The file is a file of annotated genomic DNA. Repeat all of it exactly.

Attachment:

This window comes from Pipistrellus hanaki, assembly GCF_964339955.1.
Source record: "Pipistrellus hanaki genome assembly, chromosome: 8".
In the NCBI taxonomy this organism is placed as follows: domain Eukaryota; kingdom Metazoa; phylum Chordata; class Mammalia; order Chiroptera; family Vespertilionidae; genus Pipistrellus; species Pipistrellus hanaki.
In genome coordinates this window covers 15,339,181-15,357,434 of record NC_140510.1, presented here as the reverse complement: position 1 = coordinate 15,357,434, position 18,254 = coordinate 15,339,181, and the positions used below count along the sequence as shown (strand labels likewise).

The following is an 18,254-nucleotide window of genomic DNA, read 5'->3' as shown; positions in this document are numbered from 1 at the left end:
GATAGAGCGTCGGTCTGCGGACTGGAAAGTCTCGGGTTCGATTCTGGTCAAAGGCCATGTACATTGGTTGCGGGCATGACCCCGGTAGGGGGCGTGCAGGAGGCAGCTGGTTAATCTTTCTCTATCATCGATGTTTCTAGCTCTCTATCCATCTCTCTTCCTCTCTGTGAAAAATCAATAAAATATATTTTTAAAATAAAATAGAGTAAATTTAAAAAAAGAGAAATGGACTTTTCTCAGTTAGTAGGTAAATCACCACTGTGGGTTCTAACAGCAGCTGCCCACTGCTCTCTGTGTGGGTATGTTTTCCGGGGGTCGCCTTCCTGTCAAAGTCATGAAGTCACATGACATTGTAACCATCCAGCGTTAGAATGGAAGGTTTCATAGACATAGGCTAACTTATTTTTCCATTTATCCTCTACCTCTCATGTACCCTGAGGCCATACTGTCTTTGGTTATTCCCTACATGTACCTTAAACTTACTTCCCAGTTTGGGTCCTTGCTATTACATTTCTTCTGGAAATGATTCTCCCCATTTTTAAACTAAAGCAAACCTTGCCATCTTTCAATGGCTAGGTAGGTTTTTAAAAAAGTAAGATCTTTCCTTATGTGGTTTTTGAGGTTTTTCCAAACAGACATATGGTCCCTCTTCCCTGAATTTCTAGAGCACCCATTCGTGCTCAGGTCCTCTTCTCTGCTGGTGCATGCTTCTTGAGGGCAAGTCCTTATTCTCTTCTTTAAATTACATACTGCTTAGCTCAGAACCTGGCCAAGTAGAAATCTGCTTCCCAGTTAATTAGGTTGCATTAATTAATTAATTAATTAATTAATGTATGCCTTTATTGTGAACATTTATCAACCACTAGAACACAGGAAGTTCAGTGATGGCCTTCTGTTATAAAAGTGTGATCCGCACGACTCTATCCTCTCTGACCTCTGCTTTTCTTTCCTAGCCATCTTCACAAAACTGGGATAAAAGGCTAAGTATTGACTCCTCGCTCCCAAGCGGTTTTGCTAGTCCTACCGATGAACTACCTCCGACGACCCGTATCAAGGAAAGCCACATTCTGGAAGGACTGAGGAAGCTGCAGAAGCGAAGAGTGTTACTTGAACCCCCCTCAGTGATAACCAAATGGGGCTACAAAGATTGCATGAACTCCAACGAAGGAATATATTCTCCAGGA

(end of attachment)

This window comes from Pipistrellus hanaki, assembly GCF_964339955.1.
Source record: "Pipistrellus hanaki genome assembly, chromosome: 8".
In the NCBI taxonomy this organism is placed as follows: domain Eukaryota; kingdom Metazoa; phylum Chordata; class Mammalia; order Chiroptera; family Vespertilionidae; genus Pipistrellus; species Pipistrellus hanaki.
In genome coordinates this window covers 15,339,181-15,357,434 of record NC_140510.1, presented here as the reverse complement: position 1 = coordinate 15,357,434, position 18,254 = coordinate 15,339,181, and the positions used below count along the sequence as shown (strand labels likewise).

The following is an 18,254-nucleotide window of genomic DNA, read 5'->3' as shown; positions in this document are numbered from 1 at the left end:
GATAGAGCGTCGGTCTGCGGACTGGAAAGTCTCGGGTTCGATTCTGGTCAAAGGCCATGTACATTGGTTGCGGGCATGACCCCGGTAGGGGGCGTGCAGGAGGCAGCTGGTTAATCTTTCTCTATCATCGATGTTTCTAGCTCTCTATCCATCTCTCTTCCTCTCTGTGAAAAATCAATAAAATATATTTTTAAAATAAAATAGAGTAAATTTAAAAAAAGAGAAATGGACTTTTCTCAGTTAGTAGGTAAATCACCACTGTGGGTTCTAACAGCAGCTGCCCACTGCTCTCTGTGTGGGTATGTTTTCCGGGGGTCGCCTTCCTGTCAAAGTCATGAAGTCACATGACATTGTAACCATCCAGCGTTAGAATGGAAGGTTTCATAGACATAGGCTAACTTATTTTTCCATTTATCCTCTACCTCTCATGTACCCTGAGGCCATACTGTCTTTGGTTATTCCCTACATGTACCTTAAACTTACTTCCCAGTTTGGGTCCTTGCTATTACATTTCTTCTGGAAATGATTCTCCCCATTTTTAAACTAAAGCAAACCTTGCCATCTTTCAATGGCTAGGTAGGTTTTTAAAAAAGTAAGATCTTTCCTTATGTGGTTTTTGAGGTTTTTCCAAACAGACATATGGTCCCTCTTCCCTGAATTTCTAGAGCACCCATTCGTGCTCAGGTCCTCTTCTCTGCTGGTGCATGCTTCTTGAGGGCAAGTCCTTATTCTCTTCTTTAAATTACATACTGCTTAGCTCAGAACCTGGCCAAGTAGAAATCTGCTTCCCAGTTAATTAGGTTGCATTAATTAATTAATTAATTAATTAATGTATGCCTTTATTGTGAACATTTATCAACCACTAGAACACAGGAAGTTCAGTGATGGCCTTCTGTTATAAAAGTGTGATCCGCACGACTCTATCCTCTCTGACCTCTGCTTTTCTTTCCTAGCCATCTTCACAAAACTGGGATAAAAGGCTAAGTATTGACTCCTCGCTCCCAAGCGGTTTTGCTAGTCCTACCGATGAACTACCTCCGACGACCCGTATCAAGGAAAGCCACATTCTGGAAGGACTGAGGAAGCTGCAGAAGCGAAGAGTGTTACTTGAACCCCCCTCAGTGATAACCAAATGGGGCTACAAAGATTGCATGAACTCCAACGAAGGAATATATTCTCCAGGA